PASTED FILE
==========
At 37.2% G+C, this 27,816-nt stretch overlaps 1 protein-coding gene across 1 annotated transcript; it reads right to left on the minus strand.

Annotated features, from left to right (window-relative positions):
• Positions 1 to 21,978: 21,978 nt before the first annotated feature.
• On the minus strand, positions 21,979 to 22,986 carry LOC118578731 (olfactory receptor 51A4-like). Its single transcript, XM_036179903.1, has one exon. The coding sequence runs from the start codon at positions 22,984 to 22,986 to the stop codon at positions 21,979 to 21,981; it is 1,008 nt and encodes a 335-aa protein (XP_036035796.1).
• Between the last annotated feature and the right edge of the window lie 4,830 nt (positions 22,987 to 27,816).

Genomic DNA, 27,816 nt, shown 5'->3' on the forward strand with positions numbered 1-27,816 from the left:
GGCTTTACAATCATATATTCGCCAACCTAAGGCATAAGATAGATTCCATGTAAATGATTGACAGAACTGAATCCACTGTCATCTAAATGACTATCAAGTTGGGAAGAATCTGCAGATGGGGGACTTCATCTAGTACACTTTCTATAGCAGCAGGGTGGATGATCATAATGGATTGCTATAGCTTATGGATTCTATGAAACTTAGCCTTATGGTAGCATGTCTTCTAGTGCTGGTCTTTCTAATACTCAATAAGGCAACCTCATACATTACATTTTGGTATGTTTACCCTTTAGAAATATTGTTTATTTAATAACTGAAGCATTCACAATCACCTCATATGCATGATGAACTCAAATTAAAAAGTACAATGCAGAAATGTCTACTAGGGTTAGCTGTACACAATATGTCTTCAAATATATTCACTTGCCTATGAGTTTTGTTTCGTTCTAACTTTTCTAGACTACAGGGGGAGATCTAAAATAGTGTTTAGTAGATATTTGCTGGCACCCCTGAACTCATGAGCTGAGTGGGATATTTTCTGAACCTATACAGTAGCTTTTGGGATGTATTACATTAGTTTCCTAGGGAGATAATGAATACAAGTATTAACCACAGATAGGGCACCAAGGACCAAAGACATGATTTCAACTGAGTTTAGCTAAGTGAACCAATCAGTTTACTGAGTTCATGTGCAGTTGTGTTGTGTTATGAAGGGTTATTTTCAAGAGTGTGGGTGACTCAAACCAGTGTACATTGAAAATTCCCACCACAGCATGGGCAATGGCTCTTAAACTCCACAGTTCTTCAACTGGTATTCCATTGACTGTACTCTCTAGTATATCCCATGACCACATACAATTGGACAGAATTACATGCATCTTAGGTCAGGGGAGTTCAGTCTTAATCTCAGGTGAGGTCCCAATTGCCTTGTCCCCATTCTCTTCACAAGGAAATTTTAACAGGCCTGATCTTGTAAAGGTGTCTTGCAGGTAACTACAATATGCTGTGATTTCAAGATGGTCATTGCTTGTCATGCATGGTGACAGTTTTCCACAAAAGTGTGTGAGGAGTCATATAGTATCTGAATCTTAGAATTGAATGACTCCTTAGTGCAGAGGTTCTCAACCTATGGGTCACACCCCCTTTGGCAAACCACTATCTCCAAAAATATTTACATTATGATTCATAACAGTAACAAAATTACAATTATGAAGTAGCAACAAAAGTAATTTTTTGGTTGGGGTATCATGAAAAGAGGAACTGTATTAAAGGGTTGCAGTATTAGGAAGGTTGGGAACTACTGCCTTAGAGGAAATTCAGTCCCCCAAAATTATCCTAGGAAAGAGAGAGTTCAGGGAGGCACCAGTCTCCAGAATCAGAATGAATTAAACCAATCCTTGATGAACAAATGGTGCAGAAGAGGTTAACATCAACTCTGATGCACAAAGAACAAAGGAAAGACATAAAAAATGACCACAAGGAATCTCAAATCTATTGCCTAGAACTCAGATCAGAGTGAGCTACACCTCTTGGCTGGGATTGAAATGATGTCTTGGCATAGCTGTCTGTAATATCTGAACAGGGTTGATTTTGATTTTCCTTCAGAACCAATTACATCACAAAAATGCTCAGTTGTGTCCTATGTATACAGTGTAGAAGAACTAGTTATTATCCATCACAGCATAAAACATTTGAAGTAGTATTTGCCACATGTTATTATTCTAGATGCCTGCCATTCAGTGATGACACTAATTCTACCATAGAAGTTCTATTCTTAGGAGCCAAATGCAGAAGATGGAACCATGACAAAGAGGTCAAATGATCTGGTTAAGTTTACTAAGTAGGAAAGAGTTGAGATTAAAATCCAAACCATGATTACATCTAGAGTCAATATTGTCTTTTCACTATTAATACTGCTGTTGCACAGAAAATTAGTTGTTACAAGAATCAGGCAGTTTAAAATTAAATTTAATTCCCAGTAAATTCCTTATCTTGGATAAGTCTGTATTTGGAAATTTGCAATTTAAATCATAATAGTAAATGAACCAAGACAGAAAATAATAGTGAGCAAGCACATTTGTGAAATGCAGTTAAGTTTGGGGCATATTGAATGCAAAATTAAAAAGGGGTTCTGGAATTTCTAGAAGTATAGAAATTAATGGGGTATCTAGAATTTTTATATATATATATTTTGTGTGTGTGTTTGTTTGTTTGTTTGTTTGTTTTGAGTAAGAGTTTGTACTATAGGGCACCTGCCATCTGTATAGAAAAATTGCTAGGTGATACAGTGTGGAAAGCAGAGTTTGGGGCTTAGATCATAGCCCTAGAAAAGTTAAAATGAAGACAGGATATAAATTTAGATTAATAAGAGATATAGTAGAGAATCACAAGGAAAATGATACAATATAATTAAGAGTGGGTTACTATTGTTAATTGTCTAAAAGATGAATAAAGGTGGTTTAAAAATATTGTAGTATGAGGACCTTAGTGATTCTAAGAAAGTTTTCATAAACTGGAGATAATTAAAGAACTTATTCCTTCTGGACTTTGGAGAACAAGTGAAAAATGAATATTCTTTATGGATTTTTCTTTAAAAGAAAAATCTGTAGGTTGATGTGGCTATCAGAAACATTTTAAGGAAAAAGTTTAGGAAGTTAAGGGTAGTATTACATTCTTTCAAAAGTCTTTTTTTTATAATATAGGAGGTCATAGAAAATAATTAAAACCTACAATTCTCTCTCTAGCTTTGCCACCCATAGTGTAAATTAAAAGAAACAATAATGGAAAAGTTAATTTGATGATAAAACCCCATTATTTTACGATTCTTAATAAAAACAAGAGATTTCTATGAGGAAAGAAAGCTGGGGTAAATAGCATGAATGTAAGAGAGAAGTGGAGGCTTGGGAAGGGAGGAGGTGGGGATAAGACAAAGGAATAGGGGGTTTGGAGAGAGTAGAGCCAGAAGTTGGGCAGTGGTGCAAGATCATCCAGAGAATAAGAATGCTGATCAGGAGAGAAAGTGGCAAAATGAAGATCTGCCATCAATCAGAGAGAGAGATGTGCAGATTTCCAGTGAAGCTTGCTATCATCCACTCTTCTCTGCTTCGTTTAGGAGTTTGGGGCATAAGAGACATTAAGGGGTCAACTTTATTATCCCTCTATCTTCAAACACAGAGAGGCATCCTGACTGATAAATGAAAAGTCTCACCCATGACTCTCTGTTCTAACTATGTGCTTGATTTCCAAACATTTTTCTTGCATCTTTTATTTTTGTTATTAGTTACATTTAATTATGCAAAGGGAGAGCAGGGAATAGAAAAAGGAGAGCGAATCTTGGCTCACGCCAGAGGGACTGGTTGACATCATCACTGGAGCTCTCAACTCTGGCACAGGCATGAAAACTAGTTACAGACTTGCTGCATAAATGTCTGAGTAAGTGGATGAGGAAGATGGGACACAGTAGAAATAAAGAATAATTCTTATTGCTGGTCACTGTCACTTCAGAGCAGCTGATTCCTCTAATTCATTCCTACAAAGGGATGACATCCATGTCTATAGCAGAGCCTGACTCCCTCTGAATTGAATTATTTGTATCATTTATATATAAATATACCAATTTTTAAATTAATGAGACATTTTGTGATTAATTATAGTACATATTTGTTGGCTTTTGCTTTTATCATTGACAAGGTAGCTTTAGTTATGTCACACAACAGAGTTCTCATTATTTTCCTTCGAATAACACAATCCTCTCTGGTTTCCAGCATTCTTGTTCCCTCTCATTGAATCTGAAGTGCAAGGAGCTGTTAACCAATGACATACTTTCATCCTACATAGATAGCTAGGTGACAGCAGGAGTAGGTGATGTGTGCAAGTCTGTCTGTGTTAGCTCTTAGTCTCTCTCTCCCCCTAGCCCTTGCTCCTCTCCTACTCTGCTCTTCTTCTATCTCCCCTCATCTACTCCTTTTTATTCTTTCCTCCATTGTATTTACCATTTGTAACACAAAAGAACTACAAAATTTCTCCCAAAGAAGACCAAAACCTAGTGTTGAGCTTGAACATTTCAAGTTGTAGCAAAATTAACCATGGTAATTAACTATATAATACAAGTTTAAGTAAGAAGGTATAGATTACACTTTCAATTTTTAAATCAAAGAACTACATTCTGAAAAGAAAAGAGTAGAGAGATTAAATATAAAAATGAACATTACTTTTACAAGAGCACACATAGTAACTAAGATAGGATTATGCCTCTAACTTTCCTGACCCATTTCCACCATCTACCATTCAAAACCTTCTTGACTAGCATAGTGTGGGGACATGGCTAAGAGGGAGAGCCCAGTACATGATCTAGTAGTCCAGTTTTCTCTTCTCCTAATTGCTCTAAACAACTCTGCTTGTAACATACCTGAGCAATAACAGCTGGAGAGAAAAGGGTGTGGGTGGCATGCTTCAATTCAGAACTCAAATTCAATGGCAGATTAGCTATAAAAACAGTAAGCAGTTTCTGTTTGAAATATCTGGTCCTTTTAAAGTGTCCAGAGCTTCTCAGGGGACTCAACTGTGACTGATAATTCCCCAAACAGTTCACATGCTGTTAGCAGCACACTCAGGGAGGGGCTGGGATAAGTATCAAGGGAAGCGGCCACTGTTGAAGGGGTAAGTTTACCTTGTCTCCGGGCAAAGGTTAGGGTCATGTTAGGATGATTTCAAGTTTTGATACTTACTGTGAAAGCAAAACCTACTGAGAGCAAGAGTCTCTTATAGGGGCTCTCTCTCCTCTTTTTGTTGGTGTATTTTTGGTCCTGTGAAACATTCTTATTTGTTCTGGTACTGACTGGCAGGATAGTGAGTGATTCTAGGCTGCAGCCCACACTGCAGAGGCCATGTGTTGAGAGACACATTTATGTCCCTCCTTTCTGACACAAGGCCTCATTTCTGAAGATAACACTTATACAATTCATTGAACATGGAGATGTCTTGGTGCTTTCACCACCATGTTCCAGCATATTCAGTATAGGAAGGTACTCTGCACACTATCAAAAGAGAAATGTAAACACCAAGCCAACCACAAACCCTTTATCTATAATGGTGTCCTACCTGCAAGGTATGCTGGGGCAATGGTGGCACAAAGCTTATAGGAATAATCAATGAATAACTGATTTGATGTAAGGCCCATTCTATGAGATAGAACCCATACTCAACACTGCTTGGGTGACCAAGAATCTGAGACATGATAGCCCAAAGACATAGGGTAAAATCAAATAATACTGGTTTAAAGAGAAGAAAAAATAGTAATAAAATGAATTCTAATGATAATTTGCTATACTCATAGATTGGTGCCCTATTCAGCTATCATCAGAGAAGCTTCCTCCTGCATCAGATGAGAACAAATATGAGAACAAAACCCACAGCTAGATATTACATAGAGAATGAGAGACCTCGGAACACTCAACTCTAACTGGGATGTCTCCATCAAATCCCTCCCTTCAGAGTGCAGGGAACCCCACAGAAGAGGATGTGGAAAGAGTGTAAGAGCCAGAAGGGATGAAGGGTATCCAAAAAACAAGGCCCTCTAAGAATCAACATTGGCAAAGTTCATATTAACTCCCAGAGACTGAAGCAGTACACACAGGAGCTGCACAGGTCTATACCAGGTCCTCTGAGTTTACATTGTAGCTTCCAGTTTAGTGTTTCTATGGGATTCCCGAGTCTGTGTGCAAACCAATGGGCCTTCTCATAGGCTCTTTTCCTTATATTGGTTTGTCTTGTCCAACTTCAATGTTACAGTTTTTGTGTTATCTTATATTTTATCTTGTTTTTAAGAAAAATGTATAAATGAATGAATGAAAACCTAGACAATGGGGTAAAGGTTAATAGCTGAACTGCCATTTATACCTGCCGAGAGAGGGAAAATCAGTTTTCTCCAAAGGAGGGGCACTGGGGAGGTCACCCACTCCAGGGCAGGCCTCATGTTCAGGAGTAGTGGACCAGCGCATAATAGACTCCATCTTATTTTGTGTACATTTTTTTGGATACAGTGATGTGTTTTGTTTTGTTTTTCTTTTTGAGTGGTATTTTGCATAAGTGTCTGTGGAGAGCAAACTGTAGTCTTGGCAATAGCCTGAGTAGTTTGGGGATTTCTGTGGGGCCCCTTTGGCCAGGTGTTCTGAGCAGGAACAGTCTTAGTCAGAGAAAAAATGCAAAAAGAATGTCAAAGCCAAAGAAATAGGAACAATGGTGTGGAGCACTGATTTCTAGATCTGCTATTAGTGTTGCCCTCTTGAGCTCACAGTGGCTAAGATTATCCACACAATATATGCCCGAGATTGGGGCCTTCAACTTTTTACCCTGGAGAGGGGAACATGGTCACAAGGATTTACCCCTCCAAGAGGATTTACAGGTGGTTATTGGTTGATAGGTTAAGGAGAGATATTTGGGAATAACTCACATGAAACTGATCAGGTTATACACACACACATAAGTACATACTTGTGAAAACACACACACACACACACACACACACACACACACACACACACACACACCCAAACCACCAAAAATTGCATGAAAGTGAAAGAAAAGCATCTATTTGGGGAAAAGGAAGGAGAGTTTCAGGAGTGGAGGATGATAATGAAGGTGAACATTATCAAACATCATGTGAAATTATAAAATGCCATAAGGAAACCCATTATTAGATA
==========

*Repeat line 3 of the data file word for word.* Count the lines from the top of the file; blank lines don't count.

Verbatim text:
• Positions 1 to 21,978: 21,978 nt before the first annotated feature.